The second thing we need is high-speed internet and mobile cell phone service in all our communities. You look around, you have one bar on your phone. My wife and I literally fight over the WiFi. We’re massively moving toward an economy where people can live and work wherever they want. Nearly a third of the workforce is already there. When people can live and work wherever they choose, where are they going to go? Where it’s beautiful. And that’s where Northern Michigan can compete and win. But we’re just not ready. Why not? Because our members of Congress aren’t fighting as hard as our forefathers did when they fought the electric companies. The Rural Electrification Act changed America. What members of Congress did is they went to utility companies and said we’re going to give you a right to exist on our public airwaves and our public land, but in return you have to wire up rural America—because there was no money in that for them. So Congress struck that deal and that’s how we got wired up.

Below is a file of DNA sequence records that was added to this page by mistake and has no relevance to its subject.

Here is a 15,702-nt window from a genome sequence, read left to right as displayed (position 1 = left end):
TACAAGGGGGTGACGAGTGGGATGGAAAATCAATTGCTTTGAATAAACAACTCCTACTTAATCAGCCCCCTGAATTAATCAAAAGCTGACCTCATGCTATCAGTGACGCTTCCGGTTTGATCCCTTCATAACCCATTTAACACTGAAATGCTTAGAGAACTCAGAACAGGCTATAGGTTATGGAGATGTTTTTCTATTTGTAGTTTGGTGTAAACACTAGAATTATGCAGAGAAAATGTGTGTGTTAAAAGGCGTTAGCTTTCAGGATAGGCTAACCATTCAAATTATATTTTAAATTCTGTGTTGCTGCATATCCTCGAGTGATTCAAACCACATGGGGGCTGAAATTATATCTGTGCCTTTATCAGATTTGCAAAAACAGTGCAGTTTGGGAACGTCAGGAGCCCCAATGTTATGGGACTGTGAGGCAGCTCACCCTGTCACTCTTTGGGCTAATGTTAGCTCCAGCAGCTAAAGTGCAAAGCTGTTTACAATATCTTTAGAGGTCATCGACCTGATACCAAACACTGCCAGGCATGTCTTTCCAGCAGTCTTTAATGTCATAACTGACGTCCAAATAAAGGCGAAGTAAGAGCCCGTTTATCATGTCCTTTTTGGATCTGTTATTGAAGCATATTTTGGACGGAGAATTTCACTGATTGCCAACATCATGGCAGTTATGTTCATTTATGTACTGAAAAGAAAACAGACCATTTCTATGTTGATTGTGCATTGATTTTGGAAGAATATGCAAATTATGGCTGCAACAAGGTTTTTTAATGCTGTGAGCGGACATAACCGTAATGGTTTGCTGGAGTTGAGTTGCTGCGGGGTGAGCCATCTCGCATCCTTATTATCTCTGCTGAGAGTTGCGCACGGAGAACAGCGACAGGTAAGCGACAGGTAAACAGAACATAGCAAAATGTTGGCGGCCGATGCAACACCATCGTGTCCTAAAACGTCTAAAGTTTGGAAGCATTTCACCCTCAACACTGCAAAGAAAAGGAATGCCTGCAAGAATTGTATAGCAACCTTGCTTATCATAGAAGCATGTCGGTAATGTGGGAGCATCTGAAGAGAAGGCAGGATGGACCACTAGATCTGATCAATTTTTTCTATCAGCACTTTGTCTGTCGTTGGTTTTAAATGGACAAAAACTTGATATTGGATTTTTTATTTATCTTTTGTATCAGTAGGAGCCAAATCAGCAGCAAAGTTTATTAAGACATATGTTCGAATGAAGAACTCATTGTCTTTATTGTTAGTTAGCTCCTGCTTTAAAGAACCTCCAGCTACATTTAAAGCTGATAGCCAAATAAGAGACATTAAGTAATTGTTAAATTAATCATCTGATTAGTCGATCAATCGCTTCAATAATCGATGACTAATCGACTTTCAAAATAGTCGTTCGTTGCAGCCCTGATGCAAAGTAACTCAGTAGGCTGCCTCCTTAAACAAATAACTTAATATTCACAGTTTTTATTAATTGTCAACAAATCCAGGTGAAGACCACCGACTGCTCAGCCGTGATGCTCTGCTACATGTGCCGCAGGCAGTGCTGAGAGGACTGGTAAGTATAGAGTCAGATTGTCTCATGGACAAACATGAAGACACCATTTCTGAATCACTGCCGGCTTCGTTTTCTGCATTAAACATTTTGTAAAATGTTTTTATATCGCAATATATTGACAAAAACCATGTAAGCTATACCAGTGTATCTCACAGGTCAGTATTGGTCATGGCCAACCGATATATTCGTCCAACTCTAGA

We need members of Congress who will fight just as hard. The template is already there. Internet service, cell phone service is every bit as important as electricity. We need to wire up the north. We need a member of Congress who’s going to work with other rural legislators to get this done—march into the FCC’s office, march into Verizon, AT&T, and compel them to invest in this and get this done.

MICHIGAN SHOULD LEAD THE WORLD IN WATER MANAGEMENT

The last thing I want to do, and this is the most long term: We need to position Northern Michigan as the world’s thought leader on the use and protection of freshwater. We have a competitive advantage over every other state and over every other country: 21 percent of the world’s freshwater is right here. I’m not talking about selling our water. I’m not talking about that. But in our lifetime, water will become the most valuable natural resource in the history of the world. Who better to protect that and show the world how to use it than us?